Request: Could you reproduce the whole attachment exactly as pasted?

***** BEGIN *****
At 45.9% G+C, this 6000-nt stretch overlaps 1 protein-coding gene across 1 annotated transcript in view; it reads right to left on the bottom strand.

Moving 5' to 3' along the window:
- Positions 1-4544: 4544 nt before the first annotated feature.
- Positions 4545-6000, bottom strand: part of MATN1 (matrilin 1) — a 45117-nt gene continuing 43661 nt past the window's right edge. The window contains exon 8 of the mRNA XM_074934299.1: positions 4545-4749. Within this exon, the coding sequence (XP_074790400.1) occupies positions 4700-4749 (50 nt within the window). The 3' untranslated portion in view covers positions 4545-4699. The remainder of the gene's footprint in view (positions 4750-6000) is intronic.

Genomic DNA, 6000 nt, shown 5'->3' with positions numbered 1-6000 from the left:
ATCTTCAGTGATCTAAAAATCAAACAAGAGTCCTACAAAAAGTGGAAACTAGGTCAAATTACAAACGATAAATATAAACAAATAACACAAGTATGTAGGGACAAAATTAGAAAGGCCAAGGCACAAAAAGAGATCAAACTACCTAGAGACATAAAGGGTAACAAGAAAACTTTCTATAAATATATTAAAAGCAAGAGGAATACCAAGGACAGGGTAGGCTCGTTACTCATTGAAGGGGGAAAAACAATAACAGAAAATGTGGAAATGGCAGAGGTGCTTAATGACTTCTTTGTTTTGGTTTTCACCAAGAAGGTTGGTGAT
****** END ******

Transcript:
At 45.9% G+C, this 6000-nt stretch overlaps 1 protein-coding gene across 1 annotated transcript in view; it reads right to left on the bottom strand.

Moving 5' to 3' along the window:
- Positions 1-4544: 4544 nt before the first annotated feature.
- Positions 4545-6000, bottom strand: part of MATN1 (matrilin 1) — a 45117-nt gene continuing 43661 nt past the window's right edge. The window contains exon 8 of the mRNA XM_074934299.1: positions 4545-4749. Within this exon, the coding sequence (XP_074790400.1) occupies positions 4700-4749 (50 nt within the window). The 3' untranslated portion in view covers positions 4545-4699. The remainder of the gene's footprint in view (positions 4750-6000) is intronic.

Genomic DNA, 6000 nt, shown 5'->3' with positions numbered 1-6000 from the left:
ATCTTCAGTGATCTAAAAATCAAACAAGAGTCCTACAAAAAGTGGAAACTAGGTCAAATTACAAACGATAAATATAAACAAATAACACAAGTATGTAGGGACAAAATTAGAAAGGCCAAGGCACAAAAAGAGATCAAACTACCTAGAGACATAAAGGGTAACAAGAAAACTTTCTATAAATATATTAAAAGCAAGAGGAATACCAAGGACAGGGTAGGCTCGTTACTCATTGAAGGGGGAAAAACAATAACAGAAAATGTGGAAATGGCAGAGGTGCTTAATGACTTCTTTGTTTTGGTTTTCACCAAGAAGGTTGGTGAT